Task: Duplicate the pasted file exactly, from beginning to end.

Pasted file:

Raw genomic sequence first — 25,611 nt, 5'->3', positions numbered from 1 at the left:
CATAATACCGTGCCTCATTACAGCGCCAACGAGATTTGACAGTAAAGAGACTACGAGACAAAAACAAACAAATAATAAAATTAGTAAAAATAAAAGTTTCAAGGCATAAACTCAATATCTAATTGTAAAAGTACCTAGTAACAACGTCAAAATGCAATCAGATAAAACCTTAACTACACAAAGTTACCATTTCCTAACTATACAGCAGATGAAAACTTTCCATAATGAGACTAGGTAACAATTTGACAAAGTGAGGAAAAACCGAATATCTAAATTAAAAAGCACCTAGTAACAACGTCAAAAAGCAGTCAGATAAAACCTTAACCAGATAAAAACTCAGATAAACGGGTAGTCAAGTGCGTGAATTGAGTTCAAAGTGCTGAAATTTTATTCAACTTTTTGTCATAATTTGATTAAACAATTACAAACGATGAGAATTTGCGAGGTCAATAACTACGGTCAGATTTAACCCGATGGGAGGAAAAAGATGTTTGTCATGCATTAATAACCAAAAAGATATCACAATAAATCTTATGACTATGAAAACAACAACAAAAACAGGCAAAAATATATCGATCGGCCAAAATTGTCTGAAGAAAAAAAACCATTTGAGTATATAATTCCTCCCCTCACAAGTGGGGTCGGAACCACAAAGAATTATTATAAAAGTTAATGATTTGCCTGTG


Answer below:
Raw genomic sequence first — 25,611 nt, 5'->3', positions numbered from 1 at the left:
CATAATACCGTGCCTCATTACAGCGCCAACGAGATTTGACAGTAAAGAGACTACGAGACAAAAACAAACAAATAATAAAATTAGTAAAAATAAAAGTTTCAAGGCATAAACTCAATATCTAATTGTAAAAGTACCTAGTAACAACGTCAAAATGCAATCAGATAAAACCTTAACTACACAAAGTTACCATTTCCTAACTATACAGCAGATGAAAACTTTCCATAATGAGACTAGGTAACAATTTGACAAAGTGAGGAAAAACCGAATATCTAAATTAAAAAGCACCTAGTAACAACGTCAAAAAGCAGTCAGATAAAACCTTAACCAGATAAAAACTCAGATAAACGGGTAGTCAAGTGCGTGAATTGAGTTCAAAGTGCTGAAATTTTATTCAACTTTTTGTCATAATTTGATTAAACAATTACAAACGATGAGAATTTGCGAGGTCAATAACTACGGTCAGATTTAACCCGATGGGAGGAAAAAGATGTTTGTCATGCATTAATAACCAAAAAGATATCACAATAAATCTTATGACTATGAAAACAACAACAAAAACAGGCAAAAATATATCGATCGGCCAAAATTGTCTGAAGAAAAAAAACCATTTGAGTATATAATTCCTCCCCTCACAAGTGGGGTCGGAACCACAAAGAATTATTATAAAAGTTAATGATTTGCCTGTG